Students with developmental disabilities attend and graduate from UBC
Register for classes, get involved in clubs, make friends, study, write exams, find a part-time job, pursue a passion, and graduate—it’s the typical university experience.
And it’s now an experience accessible to students with developmental disabilties who attend UBC, thanks to a B.C. organization called Steps Forward.
“It’s the things you’d want for everyone at this stage: the chance to develop lifelong friendships and build a network, exposure to different fields and career paths, and awareness of what is available to you,” says Tamara Hurtado, executive director of Steps Forward.
Steps Forward works with universities and colleges so that people with developmental disabilities can experience university or college life.
This fall, the provincial government awarded Steps Forward $400,000 over two years so that 25 students with developmental disabilities could attend a postsecondary institution.
The organization currently works with both of UBC’s campuses, the University of Victoria, Emily Carr University of Art + Design, Simon Fraser University, and the Nicola Valley Institute of Technology.
“I’m so happy that more students will be able to take advantage of this program,” says UBC professor Diana French, who has had UBC students supported by Steps Forward attend her classes.
Students identify the courses that interest them and staff at Steps Forward work with UBC professors to customize the curriculum requirements and evaluations.
French is an associate professor of anthropology and head of Community, Culture, and Global Studies at UBC’s Okanagan campus. Steps Forward students have taken her first-year introduction to cultural anthropology class and her fourth-year applied anthropology class.
“When I find out there is a student who wants to take my course, they’re in,” she says. French is a big supporter of the program because she has seen its impact on the students.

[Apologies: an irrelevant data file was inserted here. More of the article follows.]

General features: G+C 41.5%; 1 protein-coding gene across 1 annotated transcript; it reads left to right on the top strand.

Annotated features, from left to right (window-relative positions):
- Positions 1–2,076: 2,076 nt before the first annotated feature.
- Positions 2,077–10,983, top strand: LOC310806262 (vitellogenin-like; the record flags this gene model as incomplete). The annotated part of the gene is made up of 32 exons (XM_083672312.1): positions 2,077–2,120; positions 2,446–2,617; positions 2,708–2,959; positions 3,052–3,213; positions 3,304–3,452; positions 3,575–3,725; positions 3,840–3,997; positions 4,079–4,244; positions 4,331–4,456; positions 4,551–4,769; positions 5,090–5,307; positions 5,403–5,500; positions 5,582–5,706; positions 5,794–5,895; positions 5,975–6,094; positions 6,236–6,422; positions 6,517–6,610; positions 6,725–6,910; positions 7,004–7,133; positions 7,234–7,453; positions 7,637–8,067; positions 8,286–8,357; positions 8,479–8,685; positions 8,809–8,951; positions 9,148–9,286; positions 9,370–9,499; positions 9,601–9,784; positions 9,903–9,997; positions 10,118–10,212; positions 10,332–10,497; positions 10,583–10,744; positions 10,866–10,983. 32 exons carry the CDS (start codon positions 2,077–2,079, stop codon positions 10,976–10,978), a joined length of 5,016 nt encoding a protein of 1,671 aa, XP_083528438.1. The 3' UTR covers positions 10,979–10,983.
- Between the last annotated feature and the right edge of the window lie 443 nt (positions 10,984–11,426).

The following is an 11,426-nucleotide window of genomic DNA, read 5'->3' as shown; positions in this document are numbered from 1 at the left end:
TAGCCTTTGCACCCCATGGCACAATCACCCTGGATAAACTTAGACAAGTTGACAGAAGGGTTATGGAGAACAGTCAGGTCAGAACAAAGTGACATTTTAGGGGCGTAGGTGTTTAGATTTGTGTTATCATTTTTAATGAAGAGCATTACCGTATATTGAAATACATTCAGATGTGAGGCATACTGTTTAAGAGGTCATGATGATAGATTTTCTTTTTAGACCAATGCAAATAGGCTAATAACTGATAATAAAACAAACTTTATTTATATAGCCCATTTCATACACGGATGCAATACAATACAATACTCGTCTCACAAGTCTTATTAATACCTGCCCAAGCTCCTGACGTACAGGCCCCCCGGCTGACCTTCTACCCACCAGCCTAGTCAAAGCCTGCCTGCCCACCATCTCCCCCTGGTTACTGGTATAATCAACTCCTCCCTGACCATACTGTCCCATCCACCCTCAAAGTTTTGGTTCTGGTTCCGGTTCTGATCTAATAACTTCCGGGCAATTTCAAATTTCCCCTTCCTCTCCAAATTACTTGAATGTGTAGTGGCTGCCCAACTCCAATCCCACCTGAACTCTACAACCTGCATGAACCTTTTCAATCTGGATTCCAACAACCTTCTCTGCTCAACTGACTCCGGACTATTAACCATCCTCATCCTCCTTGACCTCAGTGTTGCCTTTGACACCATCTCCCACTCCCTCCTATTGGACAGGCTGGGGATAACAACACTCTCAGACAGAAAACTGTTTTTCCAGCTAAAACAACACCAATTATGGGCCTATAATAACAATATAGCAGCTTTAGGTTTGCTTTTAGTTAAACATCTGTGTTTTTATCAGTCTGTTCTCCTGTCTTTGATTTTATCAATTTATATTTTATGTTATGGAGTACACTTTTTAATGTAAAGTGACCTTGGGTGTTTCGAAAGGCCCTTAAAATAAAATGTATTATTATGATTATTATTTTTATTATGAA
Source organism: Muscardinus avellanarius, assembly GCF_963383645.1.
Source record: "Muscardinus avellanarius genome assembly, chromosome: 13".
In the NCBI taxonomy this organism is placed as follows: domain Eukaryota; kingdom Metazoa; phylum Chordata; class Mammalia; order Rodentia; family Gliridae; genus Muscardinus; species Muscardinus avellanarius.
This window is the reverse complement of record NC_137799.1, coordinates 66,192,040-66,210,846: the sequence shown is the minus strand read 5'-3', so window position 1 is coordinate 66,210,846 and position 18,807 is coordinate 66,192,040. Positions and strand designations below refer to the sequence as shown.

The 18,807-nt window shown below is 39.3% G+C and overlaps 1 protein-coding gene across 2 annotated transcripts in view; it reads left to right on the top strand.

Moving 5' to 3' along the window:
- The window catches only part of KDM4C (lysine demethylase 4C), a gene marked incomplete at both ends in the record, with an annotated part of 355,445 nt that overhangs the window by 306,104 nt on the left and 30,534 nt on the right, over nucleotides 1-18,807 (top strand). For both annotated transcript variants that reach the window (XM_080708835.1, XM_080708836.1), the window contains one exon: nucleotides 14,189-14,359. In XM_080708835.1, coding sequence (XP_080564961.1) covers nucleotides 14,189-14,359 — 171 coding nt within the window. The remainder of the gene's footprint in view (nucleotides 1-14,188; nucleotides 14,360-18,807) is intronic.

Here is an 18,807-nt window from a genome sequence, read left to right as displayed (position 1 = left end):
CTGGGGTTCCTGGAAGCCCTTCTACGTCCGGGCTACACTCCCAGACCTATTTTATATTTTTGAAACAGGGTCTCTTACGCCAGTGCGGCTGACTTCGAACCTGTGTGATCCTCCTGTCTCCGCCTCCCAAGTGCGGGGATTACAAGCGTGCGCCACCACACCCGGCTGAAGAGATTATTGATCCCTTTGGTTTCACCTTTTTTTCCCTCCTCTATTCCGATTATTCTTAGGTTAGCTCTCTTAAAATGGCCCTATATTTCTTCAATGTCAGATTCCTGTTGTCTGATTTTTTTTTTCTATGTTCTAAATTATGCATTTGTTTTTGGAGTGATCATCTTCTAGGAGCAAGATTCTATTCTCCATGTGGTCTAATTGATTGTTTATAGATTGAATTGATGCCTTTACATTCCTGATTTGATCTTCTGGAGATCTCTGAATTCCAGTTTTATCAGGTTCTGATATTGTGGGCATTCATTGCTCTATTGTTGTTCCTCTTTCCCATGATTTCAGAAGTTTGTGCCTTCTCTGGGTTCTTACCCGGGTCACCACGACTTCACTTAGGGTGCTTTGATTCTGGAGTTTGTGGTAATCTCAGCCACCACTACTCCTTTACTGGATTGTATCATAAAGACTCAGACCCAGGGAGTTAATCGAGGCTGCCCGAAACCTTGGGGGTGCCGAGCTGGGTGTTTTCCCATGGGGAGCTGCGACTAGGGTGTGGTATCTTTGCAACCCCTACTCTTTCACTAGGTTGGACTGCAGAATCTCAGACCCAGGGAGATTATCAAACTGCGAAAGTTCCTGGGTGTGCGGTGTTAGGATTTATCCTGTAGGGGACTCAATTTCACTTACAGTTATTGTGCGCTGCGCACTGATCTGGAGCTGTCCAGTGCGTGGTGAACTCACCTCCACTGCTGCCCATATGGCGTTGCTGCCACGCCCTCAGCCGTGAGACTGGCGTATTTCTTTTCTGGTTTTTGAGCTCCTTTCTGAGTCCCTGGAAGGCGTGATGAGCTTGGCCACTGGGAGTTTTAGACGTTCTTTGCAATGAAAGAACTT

“Students can be shy at first but participating in classes and events outside of the classroom really helps build self-confidence,” she says.
Steps Forward encourages students to get involved in campus activities, like sports or student-run clubs, and find a summer job. One of French’s students was very involved in the anthropology student society and attended an undergraduate research conference in Alberta.
“Steps Forward helps students find a passion for something and allows them to continue to pursue it,” says French.
According to Hurtado, one student who took a lot of earth science classes got a job in a mineral store preparing the kids’ area for activities. Another student loved music and got a job at a radio station’s music department.
A group of parents formed Steps Forward in 2001 after looking around the UK, US and Canada for examples of best practices supporting youth with developmental disabilities to transition to adulthood. The group modeled their organization after inclusive postsecondary initiatives in Alberta.
“In the 1950s, kids with developmental disabilities were separated from other children in elementary and high school. In the 1970s and 1980s, things changed and they began to be included in the classroom. We wanted their postsecondary education to reflect the inclusive learning environment that our kids had experienced from K-12,” says Hurtado.
“This full experience does more for building self-esteem, the ability to self-manage, and develop the soft skills needed for employment than any segregated program,” notes Janet Mee, director of UBC Access and Diversity.
Mee says the program is also important because it exposes students and professors to the capabilities of young adults with developmental disabilities.
Since Steps Forward was formed, four students have graduated from UBC’s Vancouver campus and one student has graduated from the Okanagan campus.